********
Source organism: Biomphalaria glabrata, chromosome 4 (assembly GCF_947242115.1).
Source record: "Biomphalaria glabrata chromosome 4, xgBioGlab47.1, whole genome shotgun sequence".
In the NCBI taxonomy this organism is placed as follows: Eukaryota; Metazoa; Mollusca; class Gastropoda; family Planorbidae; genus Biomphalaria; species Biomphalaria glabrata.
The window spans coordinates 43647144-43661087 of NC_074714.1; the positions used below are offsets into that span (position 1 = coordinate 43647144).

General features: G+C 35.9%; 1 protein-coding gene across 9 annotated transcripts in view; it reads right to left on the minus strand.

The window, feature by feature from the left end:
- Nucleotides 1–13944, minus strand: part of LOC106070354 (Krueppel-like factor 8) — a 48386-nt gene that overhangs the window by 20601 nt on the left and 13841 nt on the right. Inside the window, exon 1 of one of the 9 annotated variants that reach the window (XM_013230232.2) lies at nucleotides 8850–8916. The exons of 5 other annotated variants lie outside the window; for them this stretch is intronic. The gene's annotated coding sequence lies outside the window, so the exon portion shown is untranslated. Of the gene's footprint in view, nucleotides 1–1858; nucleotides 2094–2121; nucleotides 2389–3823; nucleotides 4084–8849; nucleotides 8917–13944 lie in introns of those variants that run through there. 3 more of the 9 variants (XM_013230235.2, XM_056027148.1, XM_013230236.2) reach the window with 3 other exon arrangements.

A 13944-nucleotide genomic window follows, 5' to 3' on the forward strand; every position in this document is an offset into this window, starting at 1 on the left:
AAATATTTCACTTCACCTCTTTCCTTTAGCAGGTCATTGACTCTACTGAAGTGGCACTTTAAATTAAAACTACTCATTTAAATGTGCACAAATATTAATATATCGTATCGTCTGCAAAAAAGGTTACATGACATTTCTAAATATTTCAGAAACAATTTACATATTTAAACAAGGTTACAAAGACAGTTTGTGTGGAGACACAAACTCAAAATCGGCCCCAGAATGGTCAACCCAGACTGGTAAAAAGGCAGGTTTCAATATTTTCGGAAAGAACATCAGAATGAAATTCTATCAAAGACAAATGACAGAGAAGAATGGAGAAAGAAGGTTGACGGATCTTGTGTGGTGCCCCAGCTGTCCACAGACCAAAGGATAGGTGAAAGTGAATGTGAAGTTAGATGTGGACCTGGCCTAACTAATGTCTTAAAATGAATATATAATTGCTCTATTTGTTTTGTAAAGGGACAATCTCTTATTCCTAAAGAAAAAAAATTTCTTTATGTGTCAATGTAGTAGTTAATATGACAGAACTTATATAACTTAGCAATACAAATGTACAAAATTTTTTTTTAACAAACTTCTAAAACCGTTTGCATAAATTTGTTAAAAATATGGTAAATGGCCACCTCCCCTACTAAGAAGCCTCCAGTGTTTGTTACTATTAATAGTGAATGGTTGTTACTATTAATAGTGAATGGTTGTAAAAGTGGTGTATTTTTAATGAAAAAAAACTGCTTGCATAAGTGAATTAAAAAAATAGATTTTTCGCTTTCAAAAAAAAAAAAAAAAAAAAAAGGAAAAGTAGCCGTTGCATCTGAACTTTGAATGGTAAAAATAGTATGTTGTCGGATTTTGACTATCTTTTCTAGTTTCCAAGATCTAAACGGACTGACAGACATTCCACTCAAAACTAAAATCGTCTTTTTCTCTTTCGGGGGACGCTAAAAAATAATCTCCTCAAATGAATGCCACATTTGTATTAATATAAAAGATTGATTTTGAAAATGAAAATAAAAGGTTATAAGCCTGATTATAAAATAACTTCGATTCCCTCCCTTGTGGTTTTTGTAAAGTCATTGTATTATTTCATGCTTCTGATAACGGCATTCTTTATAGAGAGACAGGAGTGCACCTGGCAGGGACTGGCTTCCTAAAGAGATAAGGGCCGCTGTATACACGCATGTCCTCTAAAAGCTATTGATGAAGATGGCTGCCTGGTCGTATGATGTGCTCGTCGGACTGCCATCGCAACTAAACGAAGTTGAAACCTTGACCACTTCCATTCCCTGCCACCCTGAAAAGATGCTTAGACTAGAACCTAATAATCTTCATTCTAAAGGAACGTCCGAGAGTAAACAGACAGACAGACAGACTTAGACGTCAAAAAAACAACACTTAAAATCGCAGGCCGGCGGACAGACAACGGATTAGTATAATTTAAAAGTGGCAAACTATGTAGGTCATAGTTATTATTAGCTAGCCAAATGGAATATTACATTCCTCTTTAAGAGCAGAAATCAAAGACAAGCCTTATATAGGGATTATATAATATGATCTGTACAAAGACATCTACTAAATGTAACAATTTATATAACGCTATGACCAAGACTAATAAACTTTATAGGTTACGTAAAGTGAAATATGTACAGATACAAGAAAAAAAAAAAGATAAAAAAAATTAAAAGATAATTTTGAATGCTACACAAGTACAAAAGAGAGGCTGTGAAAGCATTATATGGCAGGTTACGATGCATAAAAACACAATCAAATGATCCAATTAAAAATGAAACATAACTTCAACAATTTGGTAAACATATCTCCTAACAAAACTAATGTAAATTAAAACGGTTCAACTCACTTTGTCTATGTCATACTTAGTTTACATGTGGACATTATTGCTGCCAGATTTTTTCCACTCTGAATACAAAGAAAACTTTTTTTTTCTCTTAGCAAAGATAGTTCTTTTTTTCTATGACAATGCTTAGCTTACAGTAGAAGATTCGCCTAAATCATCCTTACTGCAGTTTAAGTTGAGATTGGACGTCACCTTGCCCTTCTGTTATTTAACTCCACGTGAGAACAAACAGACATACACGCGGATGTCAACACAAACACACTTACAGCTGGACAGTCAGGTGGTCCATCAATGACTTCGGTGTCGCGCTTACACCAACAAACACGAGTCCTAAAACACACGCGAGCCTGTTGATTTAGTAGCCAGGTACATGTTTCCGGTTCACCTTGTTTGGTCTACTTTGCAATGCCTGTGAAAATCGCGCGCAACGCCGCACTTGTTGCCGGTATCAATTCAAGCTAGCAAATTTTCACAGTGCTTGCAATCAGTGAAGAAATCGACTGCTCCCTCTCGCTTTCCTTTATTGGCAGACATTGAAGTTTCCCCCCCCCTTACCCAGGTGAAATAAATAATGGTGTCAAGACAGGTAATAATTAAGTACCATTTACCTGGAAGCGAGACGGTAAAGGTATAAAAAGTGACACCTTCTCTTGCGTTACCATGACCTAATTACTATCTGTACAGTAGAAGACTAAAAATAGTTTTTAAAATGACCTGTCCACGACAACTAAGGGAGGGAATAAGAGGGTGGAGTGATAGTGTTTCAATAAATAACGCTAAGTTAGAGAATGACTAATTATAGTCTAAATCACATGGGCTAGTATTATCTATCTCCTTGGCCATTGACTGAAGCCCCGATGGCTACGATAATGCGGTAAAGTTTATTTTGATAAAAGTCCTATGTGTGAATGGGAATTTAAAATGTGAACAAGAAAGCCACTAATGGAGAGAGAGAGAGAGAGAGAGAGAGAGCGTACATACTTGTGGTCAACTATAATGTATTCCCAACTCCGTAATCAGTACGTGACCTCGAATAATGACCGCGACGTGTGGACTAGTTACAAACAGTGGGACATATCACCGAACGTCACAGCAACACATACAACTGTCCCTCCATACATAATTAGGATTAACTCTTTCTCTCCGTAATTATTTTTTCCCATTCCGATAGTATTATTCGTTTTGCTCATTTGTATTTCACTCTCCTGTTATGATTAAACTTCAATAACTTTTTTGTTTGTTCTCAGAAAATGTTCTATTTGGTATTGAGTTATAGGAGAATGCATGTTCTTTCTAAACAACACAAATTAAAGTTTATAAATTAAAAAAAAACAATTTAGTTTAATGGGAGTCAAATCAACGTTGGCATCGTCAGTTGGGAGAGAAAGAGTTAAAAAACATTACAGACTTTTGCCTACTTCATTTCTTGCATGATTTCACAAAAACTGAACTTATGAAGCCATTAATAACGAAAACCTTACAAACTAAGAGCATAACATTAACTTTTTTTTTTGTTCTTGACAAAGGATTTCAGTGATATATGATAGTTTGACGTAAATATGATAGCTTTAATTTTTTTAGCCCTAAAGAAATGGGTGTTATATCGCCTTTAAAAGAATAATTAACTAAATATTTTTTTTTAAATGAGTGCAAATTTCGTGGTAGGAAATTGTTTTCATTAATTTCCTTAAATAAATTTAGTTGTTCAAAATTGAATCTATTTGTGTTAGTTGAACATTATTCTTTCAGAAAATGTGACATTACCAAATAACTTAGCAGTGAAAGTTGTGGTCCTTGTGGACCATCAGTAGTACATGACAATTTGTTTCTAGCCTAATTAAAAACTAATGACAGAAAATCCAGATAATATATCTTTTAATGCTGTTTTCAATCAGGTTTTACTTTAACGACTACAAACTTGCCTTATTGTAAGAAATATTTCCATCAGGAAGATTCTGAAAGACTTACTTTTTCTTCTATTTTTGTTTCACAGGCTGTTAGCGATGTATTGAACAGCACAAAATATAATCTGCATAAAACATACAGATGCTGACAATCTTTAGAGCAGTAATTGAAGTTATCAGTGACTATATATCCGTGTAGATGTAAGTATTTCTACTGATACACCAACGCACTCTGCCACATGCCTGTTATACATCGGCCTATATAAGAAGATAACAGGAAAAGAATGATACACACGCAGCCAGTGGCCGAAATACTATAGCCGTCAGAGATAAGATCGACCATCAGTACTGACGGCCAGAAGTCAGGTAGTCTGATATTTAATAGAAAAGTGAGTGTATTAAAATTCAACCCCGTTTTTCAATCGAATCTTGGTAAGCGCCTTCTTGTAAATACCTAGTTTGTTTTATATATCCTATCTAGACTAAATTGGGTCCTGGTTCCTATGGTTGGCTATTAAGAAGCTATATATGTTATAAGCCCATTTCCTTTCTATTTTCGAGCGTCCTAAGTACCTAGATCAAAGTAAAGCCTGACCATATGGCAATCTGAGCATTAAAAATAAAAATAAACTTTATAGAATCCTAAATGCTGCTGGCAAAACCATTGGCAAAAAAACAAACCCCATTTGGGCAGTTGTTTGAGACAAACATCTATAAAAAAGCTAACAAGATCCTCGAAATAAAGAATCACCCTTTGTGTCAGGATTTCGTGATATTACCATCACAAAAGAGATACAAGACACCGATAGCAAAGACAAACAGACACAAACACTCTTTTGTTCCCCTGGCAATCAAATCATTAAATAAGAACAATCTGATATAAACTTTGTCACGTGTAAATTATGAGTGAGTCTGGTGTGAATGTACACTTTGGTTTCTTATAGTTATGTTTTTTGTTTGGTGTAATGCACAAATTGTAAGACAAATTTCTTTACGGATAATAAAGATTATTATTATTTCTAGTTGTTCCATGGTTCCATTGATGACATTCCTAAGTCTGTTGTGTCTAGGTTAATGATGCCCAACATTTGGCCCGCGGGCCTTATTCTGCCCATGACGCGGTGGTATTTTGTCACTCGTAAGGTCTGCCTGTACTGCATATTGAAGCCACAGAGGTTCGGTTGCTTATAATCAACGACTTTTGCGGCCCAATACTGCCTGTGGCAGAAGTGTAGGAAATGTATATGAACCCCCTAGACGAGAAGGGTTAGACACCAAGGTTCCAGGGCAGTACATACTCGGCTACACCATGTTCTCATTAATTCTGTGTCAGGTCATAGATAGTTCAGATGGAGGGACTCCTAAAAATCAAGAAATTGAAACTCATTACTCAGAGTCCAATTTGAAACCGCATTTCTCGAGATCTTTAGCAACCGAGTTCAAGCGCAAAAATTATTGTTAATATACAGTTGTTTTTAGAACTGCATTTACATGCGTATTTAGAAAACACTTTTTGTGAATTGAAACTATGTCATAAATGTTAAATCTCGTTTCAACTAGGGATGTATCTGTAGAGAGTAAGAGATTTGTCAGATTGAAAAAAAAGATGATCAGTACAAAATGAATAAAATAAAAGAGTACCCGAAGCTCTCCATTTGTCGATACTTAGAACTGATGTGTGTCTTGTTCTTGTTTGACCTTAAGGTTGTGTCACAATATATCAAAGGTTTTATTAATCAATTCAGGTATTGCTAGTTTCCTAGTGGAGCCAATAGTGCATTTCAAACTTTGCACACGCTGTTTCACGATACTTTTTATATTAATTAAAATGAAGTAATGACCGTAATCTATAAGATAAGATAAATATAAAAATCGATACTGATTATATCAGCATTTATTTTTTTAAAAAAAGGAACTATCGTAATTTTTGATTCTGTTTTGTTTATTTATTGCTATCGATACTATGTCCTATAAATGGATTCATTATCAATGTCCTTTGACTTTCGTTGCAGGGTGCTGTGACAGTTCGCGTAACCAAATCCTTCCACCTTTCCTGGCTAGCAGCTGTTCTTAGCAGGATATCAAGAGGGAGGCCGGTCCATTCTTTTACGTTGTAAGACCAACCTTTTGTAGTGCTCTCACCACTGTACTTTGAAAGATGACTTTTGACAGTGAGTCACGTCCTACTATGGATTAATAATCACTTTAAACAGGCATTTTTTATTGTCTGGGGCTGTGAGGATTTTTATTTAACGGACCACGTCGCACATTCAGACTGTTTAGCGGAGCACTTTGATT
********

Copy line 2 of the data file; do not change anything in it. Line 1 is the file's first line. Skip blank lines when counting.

Source record: "Biomphalaria glabrata chromosome 4, xgBioGlab47.1, whole genome shotgun sequence".